Understanding LIBOR (London Interbank offer rate)

Understanding the LIBOR scam


LIBOR – the London Inter Bank Lending Rate, is considered to be one of the most important lending rates in the financial market. It is nothing but the average of all the interest rates estimated by each of the lending banks in London.  This is the rate to be charged by the banks, had it to borrow from other banks. It is also the primary benchmark, along with Euribor, for short term interest rates around the world.

Libor rates are calculated for five currencies and seven borrowing periods ranging from overnight to one year. Many financial institutions, lenders and credit card agencies all over the world set their rates relative to the Libor rate.

As well as being used to decide the rate of other transactions, the Libor rate is also used as a measure of trust in the financial system and is a reflection of the utterly strong confidence that banks have in each other’s financial health.

Talking about the way these rates are set, banks don’t just lend money to each other whenever they like. Every day, a group of leading banks submits its interest rates to Libor; these are the rates at which the banks are willing to lend money to each other. The rates are suggested in ten different currencies, covering fifteen different lengths of loan, ranging from overnight to twelve months.

The most important rate is the there-month dollar Libor.

However, in June 2012, Libor came across with one of the biggest scandals the financial markets have ever seen. And owing to the fact, that so many agencies and financial systems and organizations are connected to this rate, the consequences of the scam were pretty huge.

In June 2012, multiple criminal settlements by Barclays Bank revealed significant fraud and collusion by member banks connected to the rate submissions that finally led to the Libor scam. The effect of this scam was such that the British Bankers’ Association in September 2012 said that it would transfer over sight of Libor to UK regulators, as proposed by the managing director of the Financial Services Authority.  This review and statement also recommended that all the banks submitting their rates to Libor must base their rates on actual inter-bank deposit market transactions and keep record of all these transactions. It was also proposed that individual banks’ Libor submissions should be published after three months, while criminal sanctions were also recommended specifically for the manipulation of the benchmark interest rates.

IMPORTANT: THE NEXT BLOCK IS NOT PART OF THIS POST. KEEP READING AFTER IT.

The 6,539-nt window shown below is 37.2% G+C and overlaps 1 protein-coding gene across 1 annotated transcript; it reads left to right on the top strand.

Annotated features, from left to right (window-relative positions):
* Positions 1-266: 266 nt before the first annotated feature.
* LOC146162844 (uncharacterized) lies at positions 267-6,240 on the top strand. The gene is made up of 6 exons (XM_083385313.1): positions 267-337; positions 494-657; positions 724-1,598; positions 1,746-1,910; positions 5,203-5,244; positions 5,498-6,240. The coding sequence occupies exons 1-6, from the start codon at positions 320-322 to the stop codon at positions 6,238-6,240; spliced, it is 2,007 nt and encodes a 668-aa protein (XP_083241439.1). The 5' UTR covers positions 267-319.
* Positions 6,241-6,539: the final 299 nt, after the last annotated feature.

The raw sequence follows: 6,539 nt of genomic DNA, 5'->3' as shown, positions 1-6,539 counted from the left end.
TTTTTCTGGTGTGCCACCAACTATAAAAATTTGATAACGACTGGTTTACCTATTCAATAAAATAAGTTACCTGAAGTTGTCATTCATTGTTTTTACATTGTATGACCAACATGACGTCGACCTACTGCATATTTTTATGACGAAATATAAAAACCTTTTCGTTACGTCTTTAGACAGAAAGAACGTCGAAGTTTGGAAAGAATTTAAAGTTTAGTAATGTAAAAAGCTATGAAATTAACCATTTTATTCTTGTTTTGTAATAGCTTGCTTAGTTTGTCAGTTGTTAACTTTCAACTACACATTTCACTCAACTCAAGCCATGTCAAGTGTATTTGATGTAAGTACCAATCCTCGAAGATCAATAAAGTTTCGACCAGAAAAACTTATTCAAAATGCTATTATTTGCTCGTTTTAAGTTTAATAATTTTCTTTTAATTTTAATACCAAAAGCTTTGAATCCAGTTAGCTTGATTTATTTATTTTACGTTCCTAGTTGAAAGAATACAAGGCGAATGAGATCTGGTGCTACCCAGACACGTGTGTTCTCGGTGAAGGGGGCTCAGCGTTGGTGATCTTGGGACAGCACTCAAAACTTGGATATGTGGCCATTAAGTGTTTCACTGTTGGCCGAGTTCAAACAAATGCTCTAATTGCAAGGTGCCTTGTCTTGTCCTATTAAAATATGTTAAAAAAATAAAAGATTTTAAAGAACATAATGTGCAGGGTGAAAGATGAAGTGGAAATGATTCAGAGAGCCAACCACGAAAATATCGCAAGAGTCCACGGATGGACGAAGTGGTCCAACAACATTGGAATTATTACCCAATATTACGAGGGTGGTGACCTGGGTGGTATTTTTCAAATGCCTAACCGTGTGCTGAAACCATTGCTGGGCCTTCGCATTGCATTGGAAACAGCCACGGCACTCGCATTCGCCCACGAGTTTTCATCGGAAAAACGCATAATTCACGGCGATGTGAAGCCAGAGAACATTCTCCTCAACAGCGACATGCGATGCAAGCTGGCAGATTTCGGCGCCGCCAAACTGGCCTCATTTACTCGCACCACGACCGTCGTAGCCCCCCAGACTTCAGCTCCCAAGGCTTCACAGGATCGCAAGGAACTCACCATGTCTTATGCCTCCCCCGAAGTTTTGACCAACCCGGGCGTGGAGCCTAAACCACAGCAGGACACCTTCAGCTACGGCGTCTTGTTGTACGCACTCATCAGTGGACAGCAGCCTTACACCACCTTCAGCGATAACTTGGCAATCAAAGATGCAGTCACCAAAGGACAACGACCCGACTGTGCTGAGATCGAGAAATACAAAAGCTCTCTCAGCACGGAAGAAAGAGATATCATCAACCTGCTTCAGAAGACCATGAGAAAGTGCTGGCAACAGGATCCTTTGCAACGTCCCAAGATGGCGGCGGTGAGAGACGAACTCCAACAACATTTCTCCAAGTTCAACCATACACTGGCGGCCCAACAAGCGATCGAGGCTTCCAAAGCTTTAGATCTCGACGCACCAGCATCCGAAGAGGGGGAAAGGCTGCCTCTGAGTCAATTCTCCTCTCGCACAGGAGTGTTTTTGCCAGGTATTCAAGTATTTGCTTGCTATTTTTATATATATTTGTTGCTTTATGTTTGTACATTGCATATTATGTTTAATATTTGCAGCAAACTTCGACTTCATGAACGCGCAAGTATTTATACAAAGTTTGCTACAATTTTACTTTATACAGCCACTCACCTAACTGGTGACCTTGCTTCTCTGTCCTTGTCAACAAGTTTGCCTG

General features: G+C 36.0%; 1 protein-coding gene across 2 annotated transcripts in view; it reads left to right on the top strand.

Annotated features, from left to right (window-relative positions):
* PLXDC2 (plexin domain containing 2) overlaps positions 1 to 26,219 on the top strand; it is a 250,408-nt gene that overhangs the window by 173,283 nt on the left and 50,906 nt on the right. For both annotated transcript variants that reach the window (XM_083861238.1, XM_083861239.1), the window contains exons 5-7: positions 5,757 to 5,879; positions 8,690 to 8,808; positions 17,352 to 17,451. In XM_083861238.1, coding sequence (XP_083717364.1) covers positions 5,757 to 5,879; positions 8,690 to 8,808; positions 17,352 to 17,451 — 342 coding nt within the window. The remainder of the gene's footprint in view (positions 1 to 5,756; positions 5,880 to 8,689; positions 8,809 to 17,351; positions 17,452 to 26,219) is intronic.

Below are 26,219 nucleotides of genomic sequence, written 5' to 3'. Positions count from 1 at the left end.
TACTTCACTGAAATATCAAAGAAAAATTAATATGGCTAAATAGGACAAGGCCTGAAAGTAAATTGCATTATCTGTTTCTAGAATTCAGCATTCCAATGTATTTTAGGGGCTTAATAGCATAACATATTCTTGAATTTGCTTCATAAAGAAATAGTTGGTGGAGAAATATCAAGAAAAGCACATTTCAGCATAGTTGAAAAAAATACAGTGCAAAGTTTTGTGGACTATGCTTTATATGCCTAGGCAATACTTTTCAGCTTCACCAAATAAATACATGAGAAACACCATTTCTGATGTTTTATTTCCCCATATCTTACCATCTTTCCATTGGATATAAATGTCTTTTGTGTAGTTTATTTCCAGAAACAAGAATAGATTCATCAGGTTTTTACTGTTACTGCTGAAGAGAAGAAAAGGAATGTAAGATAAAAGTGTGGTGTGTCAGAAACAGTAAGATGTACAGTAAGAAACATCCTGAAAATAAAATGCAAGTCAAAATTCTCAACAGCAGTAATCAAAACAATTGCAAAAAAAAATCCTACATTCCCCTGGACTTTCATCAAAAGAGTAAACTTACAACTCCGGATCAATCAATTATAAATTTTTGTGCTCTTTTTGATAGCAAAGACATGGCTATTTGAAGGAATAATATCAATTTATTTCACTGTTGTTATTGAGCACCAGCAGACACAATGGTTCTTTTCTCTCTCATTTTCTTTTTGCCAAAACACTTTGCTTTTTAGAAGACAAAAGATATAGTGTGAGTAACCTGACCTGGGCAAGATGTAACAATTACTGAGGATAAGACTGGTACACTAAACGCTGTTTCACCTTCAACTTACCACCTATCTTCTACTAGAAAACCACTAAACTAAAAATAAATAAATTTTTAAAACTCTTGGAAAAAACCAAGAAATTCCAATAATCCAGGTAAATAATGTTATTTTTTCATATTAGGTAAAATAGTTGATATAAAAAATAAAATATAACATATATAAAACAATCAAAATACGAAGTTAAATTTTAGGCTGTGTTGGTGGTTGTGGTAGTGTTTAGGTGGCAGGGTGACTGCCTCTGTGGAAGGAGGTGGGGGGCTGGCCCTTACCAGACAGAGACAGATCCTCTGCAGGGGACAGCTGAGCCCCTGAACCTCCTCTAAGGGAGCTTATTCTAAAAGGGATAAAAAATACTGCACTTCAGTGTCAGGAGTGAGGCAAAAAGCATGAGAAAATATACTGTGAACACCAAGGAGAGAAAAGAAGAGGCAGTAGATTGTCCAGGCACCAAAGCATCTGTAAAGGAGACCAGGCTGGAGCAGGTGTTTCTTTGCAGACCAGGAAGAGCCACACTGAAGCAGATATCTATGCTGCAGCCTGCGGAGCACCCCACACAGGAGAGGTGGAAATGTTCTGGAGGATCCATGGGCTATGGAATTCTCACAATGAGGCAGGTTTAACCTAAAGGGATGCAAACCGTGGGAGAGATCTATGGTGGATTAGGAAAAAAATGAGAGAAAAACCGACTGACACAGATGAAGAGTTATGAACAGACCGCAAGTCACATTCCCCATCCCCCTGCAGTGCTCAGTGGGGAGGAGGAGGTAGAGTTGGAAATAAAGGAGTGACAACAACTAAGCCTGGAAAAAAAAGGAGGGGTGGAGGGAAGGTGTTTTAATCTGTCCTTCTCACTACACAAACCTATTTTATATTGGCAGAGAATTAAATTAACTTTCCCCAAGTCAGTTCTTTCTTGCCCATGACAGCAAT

The value of the total deals as determined by Libor at this point of time revised down from $800 trillion to $450 trillion!

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Understanding LIBOR (London Interbank Offer Rate)


Since the rates submitted are estimates, not actual transactions, it has been suggested that banks could have submitted false figures, which is extremely easy to do. It was alleged that traders at several banks merged into a conspiracy and influenced the final average rates that eventually led to a manipulated Libor rate. The false rates submitted by the banks were either higher or lower than the actual rates.

During the past three years, many reputed banks such as Barclays Bank, Deutsche Bank, JP Morgan, Swiss Bank, Bank of Scotland etc. have all been fined by financial regulators for being a part of such practice and indulging in fraud. This is seen as a serious act of market manipulation and corrosive t trust in the financial markets. For instance, in August 2015, former city trader Tom Hayes was also convicted of conspiracy to defraud for manipulating the Libor rate. His punishment was decided as a 14 year jail sentence which was later reduced to 11 years.

After such allegations came to light, the government commissioned a major review of Libor and the process by which the interest rate was set. The function of overseeing the regulation of the rate was passed on from the British Association to the Intercontinental Exchange – ICE.

Following this, it was then decided that rates will be based only on those actual transactions for which record are kept. Another key change that came into the picture was the setting up of specific criminal sanctions that would lead to the imposition of punishment in case there is any manipulation in interest rates done by any individual or organization.

Besides this, there was also a call for alterations or alternatives to Libor asked for by the International Finance Law Review. Interestingly, 90% of the attorneys polled by the publication said that the incident should mark the end of the Libor rate or its acceptance as a benchmark rate.


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